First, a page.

I was also impressed with the customer service at Gangnam Tofu. The staff are extremely friendly and we were asked on several occasions whether we needed anything, a first time for me at any Asian restaurant. Even with all the Korean food options in Oakland, I left the restaurant thinking about my next meal here.

Three Notable Dishes in New York City

My trip last month to the East Coast ended with a weekend in New York City. Food was my focus and I ended up dining by myself a lot of the time. I was excited to try Miznon, an International restaurant serving Israeli street food located in Chelsea Market. This is the only location in the United States and they just opened this year so I felt lucky to have the opportunity to eat here. The other Miznon locations are in Tel Aviv, Paris, Vienna, and Melbourne.  

Miznon is known for their pita stuffed with fresh and seasonally inspired ingredients. I ordered pita with rib eye minute steak with tahini, tomato salsa, and pickles. I was in heaven as it was pure harmony, one bite after another. If I still lived in New York City, this would be a regular stop for me.

I have yet to travel to Japan, but this meal is one I would suspect would be a traditional one and why I think I would love traveling through Japan. I enjoyed brunch at Bessou on Bleecker Street. I ordered the Japanese breakfast set which came with sea bass, veggies, assorted pickles, a cold poached egg in soy, miso soup, and rice. It was fun to have a variety of food especially when I was eating by myself. I enjoyed the lightness and simplicity of my meal. Sitting at the bar, I watched a lot of food come out of the kitchen and next time I might go with steak and eggs or bananas foster pancakes!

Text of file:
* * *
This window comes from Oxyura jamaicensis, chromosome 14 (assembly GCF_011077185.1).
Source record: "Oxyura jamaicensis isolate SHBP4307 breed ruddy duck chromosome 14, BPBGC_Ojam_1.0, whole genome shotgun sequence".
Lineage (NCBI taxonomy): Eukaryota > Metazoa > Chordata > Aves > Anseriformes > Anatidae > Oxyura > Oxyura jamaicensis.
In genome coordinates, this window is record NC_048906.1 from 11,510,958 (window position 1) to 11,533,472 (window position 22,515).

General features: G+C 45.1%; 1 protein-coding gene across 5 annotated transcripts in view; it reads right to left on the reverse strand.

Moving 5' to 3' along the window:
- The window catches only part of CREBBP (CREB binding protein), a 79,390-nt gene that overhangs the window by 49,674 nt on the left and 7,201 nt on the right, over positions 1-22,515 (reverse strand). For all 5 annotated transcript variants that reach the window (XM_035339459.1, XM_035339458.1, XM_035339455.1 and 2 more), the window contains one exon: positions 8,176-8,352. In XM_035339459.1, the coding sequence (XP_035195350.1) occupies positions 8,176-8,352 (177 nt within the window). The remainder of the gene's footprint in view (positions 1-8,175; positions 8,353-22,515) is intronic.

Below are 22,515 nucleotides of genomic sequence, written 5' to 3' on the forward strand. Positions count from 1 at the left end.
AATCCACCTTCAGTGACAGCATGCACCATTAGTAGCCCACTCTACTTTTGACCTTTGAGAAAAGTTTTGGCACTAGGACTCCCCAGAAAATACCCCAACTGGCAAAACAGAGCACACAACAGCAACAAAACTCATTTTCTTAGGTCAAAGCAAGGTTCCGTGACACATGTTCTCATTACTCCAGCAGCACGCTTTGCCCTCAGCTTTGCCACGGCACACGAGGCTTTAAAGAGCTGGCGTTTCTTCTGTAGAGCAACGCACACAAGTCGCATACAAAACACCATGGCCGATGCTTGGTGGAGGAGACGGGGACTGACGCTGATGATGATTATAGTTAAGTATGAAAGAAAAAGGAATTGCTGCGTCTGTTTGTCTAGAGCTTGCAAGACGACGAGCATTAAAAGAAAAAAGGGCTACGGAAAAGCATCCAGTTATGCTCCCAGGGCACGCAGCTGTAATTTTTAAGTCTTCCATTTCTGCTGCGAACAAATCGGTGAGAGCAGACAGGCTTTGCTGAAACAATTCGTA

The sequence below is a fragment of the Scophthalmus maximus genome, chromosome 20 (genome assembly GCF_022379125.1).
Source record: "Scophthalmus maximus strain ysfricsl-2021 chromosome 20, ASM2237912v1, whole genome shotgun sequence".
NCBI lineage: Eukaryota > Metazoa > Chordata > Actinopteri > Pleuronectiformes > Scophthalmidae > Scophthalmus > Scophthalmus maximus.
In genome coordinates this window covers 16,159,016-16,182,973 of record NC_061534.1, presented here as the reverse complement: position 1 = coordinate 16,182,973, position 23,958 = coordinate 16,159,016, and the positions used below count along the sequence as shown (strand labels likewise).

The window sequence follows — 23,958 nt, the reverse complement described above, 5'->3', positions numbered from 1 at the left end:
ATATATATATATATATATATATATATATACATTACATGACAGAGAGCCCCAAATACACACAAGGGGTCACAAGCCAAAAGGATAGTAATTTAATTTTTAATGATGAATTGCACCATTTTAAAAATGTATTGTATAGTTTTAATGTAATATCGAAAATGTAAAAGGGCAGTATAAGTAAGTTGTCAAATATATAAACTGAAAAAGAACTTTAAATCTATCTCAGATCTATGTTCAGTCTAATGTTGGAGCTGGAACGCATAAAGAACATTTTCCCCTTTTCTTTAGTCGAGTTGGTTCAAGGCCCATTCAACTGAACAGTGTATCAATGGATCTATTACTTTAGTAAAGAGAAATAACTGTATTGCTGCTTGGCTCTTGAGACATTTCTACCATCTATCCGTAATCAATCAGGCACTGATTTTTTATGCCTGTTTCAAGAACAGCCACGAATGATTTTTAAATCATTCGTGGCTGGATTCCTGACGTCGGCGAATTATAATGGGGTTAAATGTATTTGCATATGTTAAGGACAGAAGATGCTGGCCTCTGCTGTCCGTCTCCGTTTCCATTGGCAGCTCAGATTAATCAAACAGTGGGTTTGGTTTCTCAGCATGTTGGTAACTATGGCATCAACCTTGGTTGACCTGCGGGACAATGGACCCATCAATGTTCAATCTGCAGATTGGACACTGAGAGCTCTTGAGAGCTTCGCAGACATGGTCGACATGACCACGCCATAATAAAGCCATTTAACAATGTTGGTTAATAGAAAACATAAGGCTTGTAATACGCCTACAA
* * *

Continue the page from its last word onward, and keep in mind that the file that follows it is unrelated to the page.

After almost a week away from home, I was craving Chinese food. One place I had bookmarked was King’s Kitchen in Chinatown. I had lunch with my cousins who live a few blocks away. I ordered clay pot rice with preserved meats, which is a dish that always brings me comfort. It came with the usual Chinese bacon and Chinese sausage, but had the addition of taro which was nice. But honestly, you always find the best part at the bottom of the clay pot, the extra crispy rice.
I would say it wasn’t a bad way to spend a weekend!

When in Philly, Eat at Zahav

Last month I traveled to Philadelphia for a couple of days and I ate some amazing food. The most noteworthy was dinner at Zahav, a modern Israeli restaurant from Chef Michael Solomonov. I had made my reservation weeks in advance, but the earliest time I could get was 9:30pm. I figured it wouldn’t be too bad on my first evening there since I would still be adjusting from West Coast time.